Thinking Anglicans

Lambeth Calls – An update on the process

This afternoon the Archbishop of Canterbury outlined changes to the Lambeth Calls process; details are on the Conference website and are copied below.

Lambeth Calls – An update on the process

In this afternoon’s Lambeth Calls session on Safe Church, Archbishop Justin outlined some changes to the Lambeth Calls process.

The Bishops will continue to discuss the calls at their tables, recording feedback and observations, and this will be given to the group working on Phase 3 of the Conference so that the voices of bishops will be heard as the process continues. Six groups will have the opportunity to give verbal feedback during each session, on a randomly selected basis.

However, having listened to the bishops, Archbishop Justin advised delegates that electronic recording of choices will not be in place for the remaining calls, an announcement that was greeted with supportive applause.

An opportunity will be given at the end of each session for a verbal indication of agreement. If the calls gain clear assent they will be sent forward for further work.

31 July 2022

For reference the arrangements before today’s changes are here.

Today’s session was the second Lambeth Call. The first Call (on Mission and Evangelism) was yesterday and details are here. It is interesting to note that 464 Bishops voted responded to the Call. Since there are more than 600 bishops at the conference it appears that a substantial number failed to respond in any of the three ways available.

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Stephen Griffiths
Stephen Griffiths
8 days ago

The person(s) selected to make a judgement on what constitutes ‘clear assent’ now holds the future of the Anglican Communion in their hands. Lord have mercy.

Unreliable Narrator
Unreliable Narrator
Reply to  Stephen Griffiths
8 days ago

Justin Welby isn’t making too great a job of this, is he?

Unreliable Narrator
Unreliable Narrator
8 days ago

Just a trifling little point about this Safe Church call, the last one that is going to be voted on. It’s illegal in several countries, including the UK. It proposes As part of the Call, the bishops committed to intentionally sharing safeguarding information about clergy between Churches of the Anglican Communion to improve safety and standards around the Communion.  Unfortunately the GDPR in the UK (and corresponding law in the EU) mandates that personal data may only be transferred to other countries when the receiving countries have a level of protection equivalent to that of the sending country. That is… Read more »

Simon Sarmiento
Reply to  Unreliable Narrator
8 days ago

This might possibly answer your point… The guidelines and protocols that the Safe Church call affirms do not prescribe specific actions or rules, and that is by design, said Blake, the Safe Church Commission chair. “Why ‘guidelines’? Because of 165 countries and all those different legal systems, we cannot have a prescriptive set of rules. But we can have guidelines which need to be contextualized to each province, and we tested the suitability of those guidelines through a broad membership on the commission throughout all parts of the world. And part of my role as chair was to say, ‘This… Read more »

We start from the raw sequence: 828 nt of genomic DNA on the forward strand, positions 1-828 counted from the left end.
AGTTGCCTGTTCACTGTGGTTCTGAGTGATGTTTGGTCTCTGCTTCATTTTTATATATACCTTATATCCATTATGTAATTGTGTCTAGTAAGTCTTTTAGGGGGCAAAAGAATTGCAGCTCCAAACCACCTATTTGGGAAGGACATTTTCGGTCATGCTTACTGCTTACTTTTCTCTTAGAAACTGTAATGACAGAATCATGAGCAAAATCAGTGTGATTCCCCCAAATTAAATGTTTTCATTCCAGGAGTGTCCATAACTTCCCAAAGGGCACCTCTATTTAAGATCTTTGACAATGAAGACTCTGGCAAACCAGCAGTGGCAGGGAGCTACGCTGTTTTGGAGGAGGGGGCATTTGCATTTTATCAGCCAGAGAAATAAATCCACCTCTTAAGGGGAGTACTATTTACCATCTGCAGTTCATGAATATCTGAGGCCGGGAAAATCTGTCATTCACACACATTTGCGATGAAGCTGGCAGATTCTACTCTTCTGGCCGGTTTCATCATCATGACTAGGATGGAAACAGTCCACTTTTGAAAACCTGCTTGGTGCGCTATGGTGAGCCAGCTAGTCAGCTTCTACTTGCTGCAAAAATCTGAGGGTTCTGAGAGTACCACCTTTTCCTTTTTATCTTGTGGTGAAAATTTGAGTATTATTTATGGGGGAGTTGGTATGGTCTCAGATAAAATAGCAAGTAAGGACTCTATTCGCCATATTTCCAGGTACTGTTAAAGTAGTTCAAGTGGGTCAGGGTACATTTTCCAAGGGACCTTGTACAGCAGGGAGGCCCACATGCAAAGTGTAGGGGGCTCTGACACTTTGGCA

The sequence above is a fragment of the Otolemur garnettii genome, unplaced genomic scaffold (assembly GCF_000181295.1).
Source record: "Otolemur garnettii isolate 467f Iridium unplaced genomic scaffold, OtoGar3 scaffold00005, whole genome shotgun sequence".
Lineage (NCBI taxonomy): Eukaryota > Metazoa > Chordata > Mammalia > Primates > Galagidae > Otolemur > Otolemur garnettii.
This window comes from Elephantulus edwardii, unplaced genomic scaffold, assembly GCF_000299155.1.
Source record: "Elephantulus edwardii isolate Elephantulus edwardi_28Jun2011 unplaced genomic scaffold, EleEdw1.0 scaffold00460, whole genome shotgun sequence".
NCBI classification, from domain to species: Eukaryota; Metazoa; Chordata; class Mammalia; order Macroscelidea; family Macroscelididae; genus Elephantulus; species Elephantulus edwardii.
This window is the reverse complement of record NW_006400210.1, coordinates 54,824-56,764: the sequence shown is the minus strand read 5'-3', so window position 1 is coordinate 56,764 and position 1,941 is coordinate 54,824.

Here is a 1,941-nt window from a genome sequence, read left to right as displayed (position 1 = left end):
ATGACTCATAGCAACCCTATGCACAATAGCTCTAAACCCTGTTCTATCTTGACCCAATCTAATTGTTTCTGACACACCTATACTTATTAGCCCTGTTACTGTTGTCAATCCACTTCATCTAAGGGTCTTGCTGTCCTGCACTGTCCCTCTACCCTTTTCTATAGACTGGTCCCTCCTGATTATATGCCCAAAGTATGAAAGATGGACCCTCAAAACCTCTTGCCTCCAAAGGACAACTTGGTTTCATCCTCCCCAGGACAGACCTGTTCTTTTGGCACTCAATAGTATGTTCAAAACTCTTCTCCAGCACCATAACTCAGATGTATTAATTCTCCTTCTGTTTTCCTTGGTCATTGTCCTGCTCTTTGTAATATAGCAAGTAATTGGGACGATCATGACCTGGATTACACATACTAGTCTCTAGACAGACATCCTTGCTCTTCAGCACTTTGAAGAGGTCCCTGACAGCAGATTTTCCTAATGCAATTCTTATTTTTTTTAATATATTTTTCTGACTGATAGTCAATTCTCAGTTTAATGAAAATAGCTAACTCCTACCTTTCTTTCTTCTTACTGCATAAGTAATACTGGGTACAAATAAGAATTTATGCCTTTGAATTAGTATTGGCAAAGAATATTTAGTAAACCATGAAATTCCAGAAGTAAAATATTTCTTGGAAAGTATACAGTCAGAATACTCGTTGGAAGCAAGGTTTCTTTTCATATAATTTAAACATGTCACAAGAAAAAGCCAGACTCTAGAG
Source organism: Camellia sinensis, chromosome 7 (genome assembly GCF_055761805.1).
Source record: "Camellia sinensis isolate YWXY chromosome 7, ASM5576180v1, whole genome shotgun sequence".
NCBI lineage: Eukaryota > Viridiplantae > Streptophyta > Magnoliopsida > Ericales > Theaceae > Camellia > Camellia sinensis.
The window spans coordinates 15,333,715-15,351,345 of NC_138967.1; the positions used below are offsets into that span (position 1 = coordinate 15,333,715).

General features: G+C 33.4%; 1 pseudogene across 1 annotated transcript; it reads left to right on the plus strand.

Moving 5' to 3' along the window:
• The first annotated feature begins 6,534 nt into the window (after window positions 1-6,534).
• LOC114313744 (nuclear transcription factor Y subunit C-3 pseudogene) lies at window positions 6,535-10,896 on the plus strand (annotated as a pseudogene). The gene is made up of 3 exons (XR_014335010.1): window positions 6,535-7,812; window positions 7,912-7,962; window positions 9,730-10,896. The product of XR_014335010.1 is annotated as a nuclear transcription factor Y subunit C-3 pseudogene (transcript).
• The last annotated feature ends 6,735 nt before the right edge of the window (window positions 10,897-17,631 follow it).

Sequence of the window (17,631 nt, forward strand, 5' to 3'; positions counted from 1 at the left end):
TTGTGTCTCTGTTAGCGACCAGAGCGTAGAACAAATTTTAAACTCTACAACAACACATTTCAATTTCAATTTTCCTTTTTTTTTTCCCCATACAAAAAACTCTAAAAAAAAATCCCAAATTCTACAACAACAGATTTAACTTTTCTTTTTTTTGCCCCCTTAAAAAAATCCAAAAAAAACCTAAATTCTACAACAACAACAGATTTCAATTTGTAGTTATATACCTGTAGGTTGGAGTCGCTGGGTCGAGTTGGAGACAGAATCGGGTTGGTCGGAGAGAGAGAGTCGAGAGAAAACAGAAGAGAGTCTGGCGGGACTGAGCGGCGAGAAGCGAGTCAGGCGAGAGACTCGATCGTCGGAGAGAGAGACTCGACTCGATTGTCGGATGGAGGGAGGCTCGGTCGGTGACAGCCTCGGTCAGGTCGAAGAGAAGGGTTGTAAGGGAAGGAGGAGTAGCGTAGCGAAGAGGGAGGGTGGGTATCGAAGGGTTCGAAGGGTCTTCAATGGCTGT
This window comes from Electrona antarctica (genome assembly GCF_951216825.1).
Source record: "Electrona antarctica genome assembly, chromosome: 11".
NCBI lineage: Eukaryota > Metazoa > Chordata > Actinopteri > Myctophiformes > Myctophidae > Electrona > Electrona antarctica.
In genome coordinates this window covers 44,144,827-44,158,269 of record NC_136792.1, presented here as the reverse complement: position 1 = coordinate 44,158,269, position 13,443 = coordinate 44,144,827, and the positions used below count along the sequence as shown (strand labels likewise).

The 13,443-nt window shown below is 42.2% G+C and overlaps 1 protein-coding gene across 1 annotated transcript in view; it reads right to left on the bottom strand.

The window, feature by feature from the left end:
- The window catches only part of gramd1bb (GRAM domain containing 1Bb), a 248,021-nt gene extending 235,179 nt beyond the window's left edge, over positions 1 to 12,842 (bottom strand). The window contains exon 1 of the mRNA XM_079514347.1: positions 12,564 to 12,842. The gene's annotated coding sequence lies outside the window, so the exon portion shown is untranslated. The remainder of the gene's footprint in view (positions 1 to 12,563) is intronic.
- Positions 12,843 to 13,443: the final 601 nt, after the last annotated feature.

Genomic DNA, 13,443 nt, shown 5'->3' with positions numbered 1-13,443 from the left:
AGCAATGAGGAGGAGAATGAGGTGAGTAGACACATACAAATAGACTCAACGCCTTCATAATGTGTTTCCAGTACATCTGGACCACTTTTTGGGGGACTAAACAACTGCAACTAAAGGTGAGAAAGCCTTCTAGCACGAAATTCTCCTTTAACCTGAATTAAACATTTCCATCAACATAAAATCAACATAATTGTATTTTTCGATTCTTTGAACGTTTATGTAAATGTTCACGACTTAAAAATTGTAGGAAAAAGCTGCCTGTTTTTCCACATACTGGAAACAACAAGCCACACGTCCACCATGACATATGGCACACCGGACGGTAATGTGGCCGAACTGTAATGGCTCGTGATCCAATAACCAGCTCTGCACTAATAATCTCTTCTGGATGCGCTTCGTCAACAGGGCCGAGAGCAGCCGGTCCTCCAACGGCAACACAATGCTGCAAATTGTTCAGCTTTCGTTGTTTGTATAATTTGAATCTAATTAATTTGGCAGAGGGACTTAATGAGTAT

Unreliable Narrator
Unreliable Narrator
Reply to  Simon Sarmiento
7 days ago

Mr Blake is, at best, badly advised. This thing that the bishops have committed to doing cannot be done legally in the UK.

Graham Watts
Graham Watts
8 days ago

Really he couldn’t organise a p**s up in a brewery.
What a shambles. Why did he not foresee this farce?

Jeremy
Jeremy
Reply to  Graham Watts
7 days ago

He obviously did, and he is organising it, though rather abusively. He seems to have exclusive control over the rules of procedure. Also known as “THE PROCESS”. Please note that THE PROCESS may change overnight, according to the Archbishop’s requirements.

Cynical observer
Cynical observer
8 days ago

The same sort of supportive applause that no doubt happens at meetings of the National Congress of the Chinese Communist Party.

Fr Gustavo Mansella
8 days ago

I served in the staff of Lambeth 2008, coordinating translation services in eight different languages for the whole Conference of Bishops and Spouses. Being immersed among the Bishops, and the dynamics of the gathering, I am not surprised that many Bishops appeared to not respond to the call. First, interpretation and understanding in a language that for many may be only their third language takes time. Never mind that instructions sometimes are convoluted even in English! And so I found many times that when eventually some Bishops were ready to vote, the window had already closed! Second, the Bishops are… Read more »

Last edited 8 days ago by Fr Gustavo Mansella
Rod Gillis
Rod Gillis
Reply to  Fr Gustavo Mansella
8 days ago

I like this comment. Thanks!

Tim Chesterton
Reply to  Fr Gustavo Mansella
8 days ago

Thank you for this comment.

Jeremy
Jeremy
Reply to  Fr Gustavo Mansella
8 days ago

Interesting swipe at Robert’s Rules of Order. But what about Welby’s Rules of Order? Robert’s Rules of Order — Known and knowable, indeed widely published. Commonly understood as the best way to run a very large meeting that conducts business. Developed by Henry Martyn Robert–whose family left South Carolina because they were abolitionists, and whose father was the first President of Morehouse College, a historically Black institution. Robert himself served in the Union (anti-slavery) Army during the Civil War. And he began to develop the Rules after a Baptist-church meeting–yes, a church meeting!–went wrong. Welby’s Rules of Order — Unknown… Read more »